When choosing media for your backup solution, there are four major options to choose from: external hard disk drives, USB flash drives, network drives and online storage services. Each one of these options has its own pros and cons in terms of price, features and ease of use.
External Hard Disk Drives
External hard disk drives are similar to the hard drives built in to your desktop or laptop, except they connect via USB, FireWire or other connectors, such as Thunderbolt. External drives are relatively affordable and are very easy to use. Most come with bundled software for performing scheduled backups, full system backups and other common backup operations. In terms of speed, an external hard disk drive is constrained only by the interface and the speed of the hard disk drive. Newer interfaces, such as USB 3.0 and Thunderbolt, will be faster than USB 2.0 or older iterations of FireWire.
Pros: External hard disk drives are easy to use and data transfers are very quick compared to other options. They are also very cost-effective.
Cons: External hard disk drives are usually limited to a single computer, unless it is shared over a network (but this requires additional equipment).
USB Flash Drives
Flash drives are similar to external hard disk drives, except they used solid-state drives rather than hard disk drives. Solid-state drives have a number advantages over hard disk drives in terms of speed, reliability and power consumption. Solid-state drives can also be much smaller—as the technology becomes more affordable, you can find larger capacity USB thumbdrives with ever smaller form factors, make them very portable.
Pros: USB flash drives are small, portable and fast compared to hard disk drives.
Cons: USB flash drives are still far more expensive than hard disk drives, which means you’ll end up paying more money for smaller capacities.
A network drive is usually an external hard disk drive but with network connectivity. These can connect to a local area network via WiFi or through an Ethernet connection to your router. This makes the drive available to all of the devices on the network. You can even configure a network drive to be accessible from the Internet, given the right security settings. However, therein lies the challenge of network drives: setup is far more difficult than simply plugging it in.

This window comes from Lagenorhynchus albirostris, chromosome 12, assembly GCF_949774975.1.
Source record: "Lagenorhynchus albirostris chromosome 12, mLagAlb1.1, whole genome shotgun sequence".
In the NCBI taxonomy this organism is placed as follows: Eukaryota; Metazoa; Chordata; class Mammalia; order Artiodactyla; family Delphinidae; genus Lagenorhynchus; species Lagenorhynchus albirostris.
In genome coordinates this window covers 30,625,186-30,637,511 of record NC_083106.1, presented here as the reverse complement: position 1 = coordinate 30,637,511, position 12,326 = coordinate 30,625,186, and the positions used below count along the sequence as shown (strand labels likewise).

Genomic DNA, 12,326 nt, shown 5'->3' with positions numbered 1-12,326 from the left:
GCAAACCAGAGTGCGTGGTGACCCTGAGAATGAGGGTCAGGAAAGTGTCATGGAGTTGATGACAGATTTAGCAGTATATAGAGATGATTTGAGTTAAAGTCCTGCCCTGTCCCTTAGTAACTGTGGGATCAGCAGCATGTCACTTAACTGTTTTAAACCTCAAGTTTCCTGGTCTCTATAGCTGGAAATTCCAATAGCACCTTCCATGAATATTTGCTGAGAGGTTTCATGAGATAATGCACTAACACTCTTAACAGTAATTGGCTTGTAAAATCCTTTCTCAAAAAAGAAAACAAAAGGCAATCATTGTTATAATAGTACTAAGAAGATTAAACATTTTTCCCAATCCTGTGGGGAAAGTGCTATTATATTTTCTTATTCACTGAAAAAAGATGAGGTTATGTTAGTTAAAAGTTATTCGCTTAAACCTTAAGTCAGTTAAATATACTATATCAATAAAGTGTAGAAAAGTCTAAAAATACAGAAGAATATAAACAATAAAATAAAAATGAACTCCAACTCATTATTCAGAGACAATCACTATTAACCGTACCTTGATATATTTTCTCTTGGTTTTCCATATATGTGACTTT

Pros: Large capacity at a competitive price compared to flash drives. All computers on the network can access and share the files.
Cons: Network drives may be difficult to setup and can be compounded with other problems related to your local area network. Other issues with your router setup and interference in your building may hinder the transfer speeds on your network, making data access persistently slow in some cases.
Online Storage Services
Cloud backup solutions offer the best in automated, no-hassle backups. Services like SkyDrive, Dropbox, Carbonite, Box.net, Google Drive and SugarSync make it easy to have all of your important files available on all of your devices. There is also the benefit of having your data backed up to another site, which safeguards you against damage to your entire building or theft of your computer and backup device.
Online storage services can also be very scalable as well. You can often buy additional space as needed or reduce your allotment to save money.
Pros: Online storage services are very convenient, allowing you to access your files from any device over the Internet. Setup is easy and each service has a wide feature set for manipulating, versioning, collaborating and sharing your files.
Cons: Online storage services include a monthly fee, which can easily outstrip the per gigabyte costs of a hardware solution. Online storage transfer speeds also rely on your Internet connection. Furthermore, there are the various implications of entrusting a third party with your sensitive files and personal photos.
Types of Backup Devices and Backup Solutions
No comments yet. Sign in to add the first!